LifeLogging and R

Don’t count the days, make the days count.
Mohammed Ali

LifeLogging is nice — you leave lots of data which tells you more about yourself than you usually find out by remembering what you did, and when. Especially when it comes to daily activities and habits. However, data does not tell you much unless you find a good way to visualize the data.

I’m really becoming a fan of R, especially with tidyverse. Adding lubridate to deal with dates doesn’t hurt either.

And it’s fun what you can find out. For example, suppose you had access to data on your work time, for example, because you punch in and out every day (and for your lunch break). Even without being mandated, you could do so easily with apps like DueTime (as long as you remember to swipe the bar at the bottom to the left to see the export options, seriously, DueTime, what the hell?!?!). Even if you did not log work outside of the office, or at weekends, it would provide lots of interesting information.

So, what could this data tell you? Let’s take this sample data:

Cumulative Overtime

For example, you can compare the hours you worked over the course of your contact (blue) and the hours you should have worked (red):

So, there is a gap and it’s widening over time. It’s not that there’s a little overtime here, it’s overtime that adds up and grows larger and larger. The disadvantage with this graph — it’s kinda hard to see what the overtime has accumulated to be — about 273 hours, or 11 full days, or 34 workdays.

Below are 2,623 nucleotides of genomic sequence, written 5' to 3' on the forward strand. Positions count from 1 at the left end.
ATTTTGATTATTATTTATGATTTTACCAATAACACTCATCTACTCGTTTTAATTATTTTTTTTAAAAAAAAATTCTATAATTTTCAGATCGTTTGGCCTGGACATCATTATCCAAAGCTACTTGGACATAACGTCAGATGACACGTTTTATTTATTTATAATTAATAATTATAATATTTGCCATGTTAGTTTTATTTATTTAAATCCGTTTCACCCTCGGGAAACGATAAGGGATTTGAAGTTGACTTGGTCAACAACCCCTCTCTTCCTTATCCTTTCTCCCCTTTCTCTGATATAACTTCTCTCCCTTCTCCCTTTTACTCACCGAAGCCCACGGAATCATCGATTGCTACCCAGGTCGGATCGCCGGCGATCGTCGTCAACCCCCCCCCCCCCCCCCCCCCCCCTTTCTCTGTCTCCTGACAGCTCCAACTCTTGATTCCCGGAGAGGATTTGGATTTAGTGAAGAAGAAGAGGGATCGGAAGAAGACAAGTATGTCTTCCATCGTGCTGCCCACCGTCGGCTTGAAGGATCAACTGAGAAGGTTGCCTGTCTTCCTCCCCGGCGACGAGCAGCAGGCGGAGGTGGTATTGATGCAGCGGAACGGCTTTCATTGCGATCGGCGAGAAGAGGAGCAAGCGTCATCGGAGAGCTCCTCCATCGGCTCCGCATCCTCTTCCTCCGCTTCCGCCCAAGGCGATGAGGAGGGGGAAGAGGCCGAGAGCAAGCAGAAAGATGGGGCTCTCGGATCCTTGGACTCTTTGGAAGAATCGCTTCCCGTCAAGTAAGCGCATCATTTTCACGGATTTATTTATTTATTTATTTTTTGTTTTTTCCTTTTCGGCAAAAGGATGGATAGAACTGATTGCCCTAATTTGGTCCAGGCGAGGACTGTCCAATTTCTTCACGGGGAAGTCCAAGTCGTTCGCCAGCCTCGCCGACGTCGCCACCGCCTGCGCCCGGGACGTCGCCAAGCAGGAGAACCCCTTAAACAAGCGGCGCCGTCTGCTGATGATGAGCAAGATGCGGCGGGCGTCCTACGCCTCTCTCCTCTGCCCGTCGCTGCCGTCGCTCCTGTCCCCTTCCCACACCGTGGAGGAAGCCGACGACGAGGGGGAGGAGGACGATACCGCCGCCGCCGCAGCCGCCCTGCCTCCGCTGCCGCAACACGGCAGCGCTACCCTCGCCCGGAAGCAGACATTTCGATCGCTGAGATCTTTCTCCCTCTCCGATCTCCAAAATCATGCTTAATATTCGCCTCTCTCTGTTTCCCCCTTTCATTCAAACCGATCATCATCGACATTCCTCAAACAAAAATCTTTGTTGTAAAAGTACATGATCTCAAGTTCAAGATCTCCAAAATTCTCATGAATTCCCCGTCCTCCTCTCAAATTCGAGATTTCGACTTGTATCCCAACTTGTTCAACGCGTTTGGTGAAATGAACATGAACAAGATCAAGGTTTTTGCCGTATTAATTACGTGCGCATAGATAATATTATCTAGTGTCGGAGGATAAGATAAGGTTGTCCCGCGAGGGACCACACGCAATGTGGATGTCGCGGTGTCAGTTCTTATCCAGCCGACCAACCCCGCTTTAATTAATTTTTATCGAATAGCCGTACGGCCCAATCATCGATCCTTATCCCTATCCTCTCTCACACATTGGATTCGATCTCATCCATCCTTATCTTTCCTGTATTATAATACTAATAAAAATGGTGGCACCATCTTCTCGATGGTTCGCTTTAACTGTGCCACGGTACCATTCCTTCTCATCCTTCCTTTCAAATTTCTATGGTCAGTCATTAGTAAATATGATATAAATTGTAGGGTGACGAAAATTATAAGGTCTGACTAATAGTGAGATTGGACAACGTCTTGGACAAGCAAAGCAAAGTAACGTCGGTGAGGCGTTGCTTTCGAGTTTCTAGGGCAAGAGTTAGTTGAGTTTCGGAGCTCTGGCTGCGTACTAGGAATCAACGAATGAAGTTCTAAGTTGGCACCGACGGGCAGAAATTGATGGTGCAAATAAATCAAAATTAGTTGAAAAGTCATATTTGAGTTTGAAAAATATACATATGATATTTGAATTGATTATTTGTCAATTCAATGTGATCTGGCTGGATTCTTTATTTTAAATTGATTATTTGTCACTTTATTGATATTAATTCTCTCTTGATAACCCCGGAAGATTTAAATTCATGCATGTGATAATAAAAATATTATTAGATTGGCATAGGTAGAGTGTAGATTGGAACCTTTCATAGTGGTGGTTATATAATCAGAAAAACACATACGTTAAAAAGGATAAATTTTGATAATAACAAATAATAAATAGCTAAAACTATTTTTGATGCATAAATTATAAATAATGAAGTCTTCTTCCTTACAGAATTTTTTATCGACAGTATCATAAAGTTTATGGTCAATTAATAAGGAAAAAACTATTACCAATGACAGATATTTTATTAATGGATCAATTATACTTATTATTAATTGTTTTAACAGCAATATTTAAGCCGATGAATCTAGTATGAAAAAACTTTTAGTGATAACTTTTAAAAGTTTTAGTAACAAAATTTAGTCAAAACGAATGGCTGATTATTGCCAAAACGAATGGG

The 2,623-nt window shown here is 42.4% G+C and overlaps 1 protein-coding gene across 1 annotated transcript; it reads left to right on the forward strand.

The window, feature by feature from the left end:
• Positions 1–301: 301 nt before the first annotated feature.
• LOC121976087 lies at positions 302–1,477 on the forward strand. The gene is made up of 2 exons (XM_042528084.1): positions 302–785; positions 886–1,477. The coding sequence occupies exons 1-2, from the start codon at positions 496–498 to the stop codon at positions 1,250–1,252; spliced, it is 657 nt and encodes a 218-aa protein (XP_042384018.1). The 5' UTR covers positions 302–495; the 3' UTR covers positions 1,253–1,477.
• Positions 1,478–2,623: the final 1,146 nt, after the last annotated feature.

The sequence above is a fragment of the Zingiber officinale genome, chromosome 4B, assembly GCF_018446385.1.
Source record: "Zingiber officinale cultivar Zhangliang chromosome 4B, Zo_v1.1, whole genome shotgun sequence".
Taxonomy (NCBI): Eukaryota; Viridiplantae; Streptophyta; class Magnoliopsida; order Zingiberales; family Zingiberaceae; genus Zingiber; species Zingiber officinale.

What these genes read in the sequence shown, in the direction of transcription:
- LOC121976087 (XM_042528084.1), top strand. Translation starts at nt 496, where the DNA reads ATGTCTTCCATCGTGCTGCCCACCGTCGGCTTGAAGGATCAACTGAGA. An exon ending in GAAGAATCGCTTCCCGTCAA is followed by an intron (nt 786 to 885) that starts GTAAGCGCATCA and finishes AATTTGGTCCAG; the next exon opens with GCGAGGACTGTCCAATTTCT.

Hours Worked per Day

How do these hours translate to a typical workday? A simple histogram shows the hours worked per day.

More or less normally distributed, with a mean of 8.47 hours (without lunch), SD = 1.65, and a range of 11.52 (2.28 to 13.8). Some very short days, but some rather long ones).

Beginning and End of the Workday

Having both the start (orange) and end times (blue) of each workday allows you to plot both in a nice histogram.

The difference in variance is not surprising, considering most jobs have times when you should be at work. The stop time standard deviation (SD = 1.5) is much larger than the start time variance (SD = 0.79).

So, yeah, interesting to look into these sample data. You usually don’t see data aggregated this way. Yeah, you might have an idea, but seeing the numbers …

But yeah, even playing around with some sample data — question still is, what kind of conclusions could you draw? And also, if time outside of the office wasn’t tracked in this case, how high would the full work hours number be? And if this much time is spend on one thing, is it really worth it?

And yeah, R is pretty cool here.

Categories: Improving your Creativity, Self-Improvement, Task & Time Management


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